EI $32.40
Paycheque After Deductions $1,549.20

 

Coming back to the bonus example. Even though the bonus is being put towards the RRSP, bonus income still counts as employment income for CPP and EI purposes, therefore that needs to be deducted from your bonus before any amounts can be put towards the RRSP.

 

Employer Benefits

Another deduction you may notice, if you’re eligible for them, are employer benefits. These include things like group life and disability insurance, accidental death and dismemberment, and health coverage.

Some of these benefits you pay for, and are automatically deducted from your paycheque and sent to the group plan provider. Instead of going out and finding a private insurer and paying for coverage after you receive your after-tax paycheque in your bank account, they are deducted from your paycheque automatically. In return, you get the coverage through a group plan.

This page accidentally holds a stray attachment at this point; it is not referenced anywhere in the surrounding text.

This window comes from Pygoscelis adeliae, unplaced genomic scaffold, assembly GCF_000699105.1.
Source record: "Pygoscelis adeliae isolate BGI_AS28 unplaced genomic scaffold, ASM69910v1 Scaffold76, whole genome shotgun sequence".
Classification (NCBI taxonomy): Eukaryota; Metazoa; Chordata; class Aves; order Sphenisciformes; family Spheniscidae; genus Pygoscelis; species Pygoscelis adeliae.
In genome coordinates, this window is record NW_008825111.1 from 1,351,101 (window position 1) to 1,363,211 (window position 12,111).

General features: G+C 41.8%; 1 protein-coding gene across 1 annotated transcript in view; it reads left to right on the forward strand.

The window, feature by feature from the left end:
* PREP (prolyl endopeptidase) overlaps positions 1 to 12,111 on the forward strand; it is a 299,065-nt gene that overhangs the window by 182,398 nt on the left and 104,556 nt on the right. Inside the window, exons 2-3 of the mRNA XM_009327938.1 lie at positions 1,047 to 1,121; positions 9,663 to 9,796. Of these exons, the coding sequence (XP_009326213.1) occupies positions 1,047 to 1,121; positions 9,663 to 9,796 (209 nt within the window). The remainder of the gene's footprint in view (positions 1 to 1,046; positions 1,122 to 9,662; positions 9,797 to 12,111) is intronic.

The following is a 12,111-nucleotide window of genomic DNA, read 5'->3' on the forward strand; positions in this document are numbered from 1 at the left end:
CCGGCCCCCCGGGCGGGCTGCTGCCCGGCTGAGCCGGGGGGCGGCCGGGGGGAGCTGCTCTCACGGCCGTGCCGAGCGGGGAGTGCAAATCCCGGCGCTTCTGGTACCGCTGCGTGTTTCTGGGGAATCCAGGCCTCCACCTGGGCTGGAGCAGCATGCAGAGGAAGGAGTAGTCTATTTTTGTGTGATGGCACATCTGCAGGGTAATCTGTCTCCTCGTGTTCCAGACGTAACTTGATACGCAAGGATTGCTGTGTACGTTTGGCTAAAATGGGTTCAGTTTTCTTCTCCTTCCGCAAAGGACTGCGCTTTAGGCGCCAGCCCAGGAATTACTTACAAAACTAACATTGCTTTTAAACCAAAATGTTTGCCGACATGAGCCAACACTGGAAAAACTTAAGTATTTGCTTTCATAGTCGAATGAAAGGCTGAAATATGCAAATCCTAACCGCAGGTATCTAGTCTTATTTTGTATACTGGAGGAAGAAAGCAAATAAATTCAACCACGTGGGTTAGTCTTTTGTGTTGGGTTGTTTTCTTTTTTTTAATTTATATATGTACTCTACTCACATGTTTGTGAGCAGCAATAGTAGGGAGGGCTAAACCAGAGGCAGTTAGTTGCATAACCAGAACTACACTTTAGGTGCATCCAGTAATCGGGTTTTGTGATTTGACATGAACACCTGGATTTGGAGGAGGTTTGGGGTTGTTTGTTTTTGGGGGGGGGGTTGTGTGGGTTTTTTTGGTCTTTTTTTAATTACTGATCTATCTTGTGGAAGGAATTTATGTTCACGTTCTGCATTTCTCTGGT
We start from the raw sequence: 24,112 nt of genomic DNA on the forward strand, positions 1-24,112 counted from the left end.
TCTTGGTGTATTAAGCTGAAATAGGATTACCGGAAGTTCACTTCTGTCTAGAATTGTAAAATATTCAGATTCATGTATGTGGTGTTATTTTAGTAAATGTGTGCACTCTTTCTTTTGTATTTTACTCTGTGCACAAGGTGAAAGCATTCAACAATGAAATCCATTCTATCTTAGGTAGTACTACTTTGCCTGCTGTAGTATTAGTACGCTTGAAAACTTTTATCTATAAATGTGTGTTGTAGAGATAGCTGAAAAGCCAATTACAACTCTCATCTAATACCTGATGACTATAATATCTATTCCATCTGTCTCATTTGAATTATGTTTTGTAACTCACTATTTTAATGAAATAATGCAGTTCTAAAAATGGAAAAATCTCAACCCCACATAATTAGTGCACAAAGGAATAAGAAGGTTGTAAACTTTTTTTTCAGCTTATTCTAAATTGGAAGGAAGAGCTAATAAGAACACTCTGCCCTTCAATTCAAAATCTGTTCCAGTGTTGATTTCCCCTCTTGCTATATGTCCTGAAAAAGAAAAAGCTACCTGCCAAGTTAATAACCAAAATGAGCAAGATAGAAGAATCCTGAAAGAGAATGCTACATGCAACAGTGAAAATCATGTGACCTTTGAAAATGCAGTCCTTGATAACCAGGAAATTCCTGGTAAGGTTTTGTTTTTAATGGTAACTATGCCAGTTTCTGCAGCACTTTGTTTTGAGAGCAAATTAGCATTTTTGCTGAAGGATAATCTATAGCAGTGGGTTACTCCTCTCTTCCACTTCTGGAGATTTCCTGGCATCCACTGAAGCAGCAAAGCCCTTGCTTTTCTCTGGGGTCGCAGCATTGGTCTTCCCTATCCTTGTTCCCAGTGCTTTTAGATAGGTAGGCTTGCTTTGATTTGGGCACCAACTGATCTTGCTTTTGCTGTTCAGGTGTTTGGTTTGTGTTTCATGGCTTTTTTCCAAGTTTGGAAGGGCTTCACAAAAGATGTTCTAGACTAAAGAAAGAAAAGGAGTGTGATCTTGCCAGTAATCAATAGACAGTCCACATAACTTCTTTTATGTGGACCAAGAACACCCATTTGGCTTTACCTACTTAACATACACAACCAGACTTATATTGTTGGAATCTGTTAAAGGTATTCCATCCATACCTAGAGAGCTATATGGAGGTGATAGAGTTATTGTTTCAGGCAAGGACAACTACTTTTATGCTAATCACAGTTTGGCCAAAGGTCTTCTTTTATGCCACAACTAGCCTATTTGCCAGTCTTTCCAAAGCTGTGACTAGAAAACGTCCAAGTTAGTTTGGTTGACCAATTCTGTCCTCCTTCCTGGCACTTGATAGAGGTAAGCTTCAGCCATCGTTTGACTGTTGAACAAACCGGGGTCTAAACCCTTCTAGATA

Other items are paid for by your employer and are not deducted from your paycheque. This is where your employer pays for your coverage out of the companies’ revenue. These are called taxable benefits. Taxable benefits are the equivalent of your company paying you more than your salary, but you find private insurance for the same amount. Since it’s like the company paying you extra money, you have to pay tax on that additional “income”, which your employer should incorporate into your taxes. I received a question about this from James:

“From what I understand the benefit is only taxable if the employee gains financially from it. If an employee doesn’t make a claim and isn’t getting paid, how then can this “benefit” be taxable if it isn’t used?”